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I've got two hives started from packages last spring. One was strong all summer and even made 30lbs of fall honey, the other struggled all summer. I treated the weak on in the fall, but for various reasons didn't get around to treat the strong one.

Fast forward to last week. Both hives still living and true to their nature; one strong and active, the other with fewer bees and not very active. I did a 24hr mite drop test with the following results: strong =79, weak=7.

Alarmed, I decided to do another on the next warm day. Today I counted the following: strong=7 (yes seven), weak=3.

What would the account for the big difference? The first count was the first really warm day and the bees were super active. Yesterday/today was nearly as warm, but windy and not as much activity outside the hive.
 

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Aren't the two different colonies, different in population and amount of brood? If they are, then shouldn't the number of mites vary with the size of the bee population, and the size of the brood nest, and the age of the brood, etc.? Isn't what you're really trying to determine: what is the population of Varroa in relation to the population of honey bees.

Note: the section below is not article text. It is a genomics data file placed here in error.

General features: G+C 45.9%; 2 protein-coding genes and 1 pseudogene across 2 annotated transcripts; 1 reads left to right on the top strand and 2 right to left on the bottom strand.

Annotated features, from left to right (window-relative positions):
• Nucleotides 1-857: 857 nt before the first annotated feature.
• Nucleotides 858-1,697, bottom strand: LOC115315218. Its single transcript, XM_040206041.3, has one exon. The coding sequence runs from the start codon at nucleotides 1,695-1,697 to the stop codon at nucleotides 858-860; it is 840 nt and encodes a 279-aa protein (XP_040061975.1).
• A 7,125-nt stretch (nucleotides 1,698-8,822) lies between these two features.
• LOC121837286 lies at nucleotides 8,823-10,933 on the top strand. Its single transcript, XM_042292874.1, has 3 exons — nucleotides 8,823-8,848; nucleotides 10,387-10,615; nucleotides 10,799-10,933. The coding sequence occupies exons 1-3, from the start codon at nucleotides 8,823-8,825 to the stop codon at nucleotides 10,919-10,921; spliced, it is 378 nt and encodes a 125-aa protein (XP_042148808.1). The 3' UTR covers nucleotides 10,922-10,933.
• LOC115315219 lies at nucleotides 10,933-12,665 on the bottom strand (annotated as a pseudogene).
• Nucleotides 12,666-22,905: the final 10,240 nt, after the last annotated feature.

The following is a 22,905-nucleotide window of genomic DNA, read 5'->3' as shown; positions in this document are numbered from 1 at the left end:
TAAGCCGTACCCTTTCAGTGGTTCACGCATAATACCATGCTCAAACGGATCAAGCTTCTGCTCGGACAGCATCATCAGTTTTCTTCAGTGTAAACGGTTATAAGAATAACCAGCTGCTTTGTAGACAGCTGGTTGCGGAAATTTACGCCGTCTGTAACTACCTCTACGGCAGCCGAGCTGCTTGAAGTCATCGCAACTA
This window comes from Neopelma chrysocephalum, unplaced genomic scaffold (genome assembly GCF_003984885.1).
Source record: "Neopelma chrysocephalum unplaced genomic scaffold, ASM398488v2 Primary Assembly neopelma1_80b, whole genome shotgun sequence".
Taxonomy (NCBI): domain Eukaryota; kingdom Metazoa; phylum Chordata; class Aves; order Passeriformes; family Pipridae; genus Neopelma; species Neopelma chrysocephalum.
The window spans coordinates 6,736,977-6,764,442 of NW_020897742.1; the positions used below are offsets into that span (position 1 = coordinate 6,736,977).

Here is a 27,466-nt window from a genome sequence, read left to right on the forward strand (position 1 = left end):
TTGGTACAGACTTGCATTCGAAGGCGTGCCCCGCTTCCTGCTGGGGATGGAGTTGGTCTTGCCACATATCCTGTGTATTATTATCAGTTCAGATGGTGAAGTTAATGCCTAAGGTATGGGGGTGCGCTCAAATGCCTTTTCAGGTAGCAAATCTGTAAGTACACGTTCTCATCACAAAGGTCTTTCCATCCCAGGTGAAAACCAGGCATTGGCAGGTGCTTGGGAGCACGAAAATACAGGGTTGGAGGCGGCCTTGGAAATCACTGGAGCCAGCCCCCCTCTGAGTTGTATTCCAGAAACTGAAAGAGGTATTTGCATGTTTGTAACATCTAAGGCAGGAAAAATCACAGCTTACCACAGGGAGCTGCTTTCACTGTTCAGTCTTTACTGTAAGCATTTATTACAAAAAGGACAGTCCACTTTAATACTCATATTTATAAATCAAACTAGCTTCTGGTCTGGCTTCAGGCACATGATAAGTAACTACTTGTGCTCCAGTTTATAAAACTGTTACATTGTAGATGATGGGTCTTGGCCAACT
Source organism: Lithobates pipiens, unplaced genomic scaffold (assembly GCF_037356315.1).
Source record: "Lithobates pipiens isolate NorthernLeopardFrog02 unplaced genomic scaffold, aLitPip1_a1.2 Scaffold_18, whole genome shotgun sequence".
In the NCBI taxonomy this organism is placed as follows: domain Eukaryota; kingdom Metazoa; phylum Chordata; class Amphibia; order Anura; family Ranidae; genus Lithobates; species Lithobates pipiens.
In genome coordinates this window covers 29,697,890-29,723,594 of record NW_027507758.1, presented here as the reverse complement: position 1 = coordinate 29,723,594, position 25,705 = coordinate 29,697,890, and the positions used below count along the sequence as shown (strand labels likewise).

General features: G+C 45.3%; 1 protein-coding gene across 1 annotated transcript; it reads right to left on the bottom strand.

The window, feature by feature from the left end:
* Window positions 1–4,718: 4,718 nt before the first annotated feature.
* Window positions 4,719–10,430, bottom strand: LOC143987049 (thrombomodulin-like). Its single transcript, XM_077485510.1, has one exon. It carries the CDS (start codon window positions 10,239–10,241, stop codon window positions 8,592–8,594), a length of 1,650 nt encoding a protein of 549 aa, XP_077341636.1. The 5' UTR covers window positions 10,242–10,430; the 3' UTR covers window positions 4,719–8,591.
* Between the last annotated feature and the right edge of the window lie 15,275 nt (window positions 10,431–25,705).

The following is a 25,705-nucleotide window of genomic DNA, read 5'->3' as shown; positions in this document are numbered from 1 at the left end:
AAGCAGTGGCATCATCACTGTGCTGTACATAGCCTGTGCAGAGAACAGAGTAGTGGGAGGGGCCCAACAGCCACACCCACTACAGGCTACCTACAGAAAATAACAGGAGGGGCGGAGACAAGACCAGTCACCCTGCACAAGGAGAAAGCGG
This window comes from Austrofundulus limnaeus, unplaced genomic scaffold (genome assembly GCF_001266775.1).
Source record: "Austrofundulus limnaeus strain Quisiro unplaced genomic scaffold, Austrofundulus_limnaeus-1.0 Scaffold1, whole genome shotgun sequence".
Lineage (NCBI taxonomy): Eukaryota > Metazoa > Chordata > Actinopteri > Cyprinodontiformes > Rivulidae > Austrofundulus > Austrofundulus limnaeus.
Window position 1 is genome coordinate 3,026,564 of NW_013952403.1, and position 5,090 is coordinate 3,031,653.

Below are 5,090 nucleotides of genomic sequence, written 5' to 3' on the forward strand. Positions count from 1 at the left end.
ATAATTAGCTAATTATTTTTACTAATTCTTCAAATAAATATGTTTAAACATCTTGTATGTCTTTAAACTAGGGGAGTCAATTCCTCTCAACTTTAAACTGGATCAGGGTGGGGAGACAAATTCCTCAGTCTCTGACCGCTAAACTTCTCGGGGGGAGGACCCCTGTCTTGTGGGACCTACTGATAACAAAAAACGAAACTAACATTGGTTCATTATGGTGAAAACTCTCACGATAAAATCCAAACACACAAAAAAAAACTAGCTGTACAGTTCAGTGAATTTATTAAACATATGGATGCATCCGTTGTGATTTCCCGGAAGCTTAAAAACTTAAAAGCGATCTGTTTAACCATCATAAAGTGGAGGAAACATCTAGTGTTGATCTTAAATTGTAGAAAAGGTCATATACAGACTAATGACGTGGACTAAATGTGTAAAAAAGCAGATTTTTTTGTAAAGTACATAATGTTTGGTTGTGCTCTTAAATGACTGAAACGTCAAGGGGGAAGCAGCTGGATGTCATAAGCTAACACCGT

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The infestation rate is the number you are looking for. The only way to find that is to count bees and then count the accompanying mites. A good sample is 2-300 out of middle of the brood chamber testing bees that are of varied age.
 

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Mites enter and leave brood cells every day. How many are groomed off or simply fall depends on the numbers that are on the bees versus in the cells. That is why a three to seven day count is better than just one day, you will get an average that is more accurate than just one day.

Most of the literature now recommends the 300 bees in a jar sample, but that will depend on which frame you get the sample from. It is best to take the sample from the brood nest, and to always take the sample from the same frame. This gives a consistent chance that the numbers are accurate.
 
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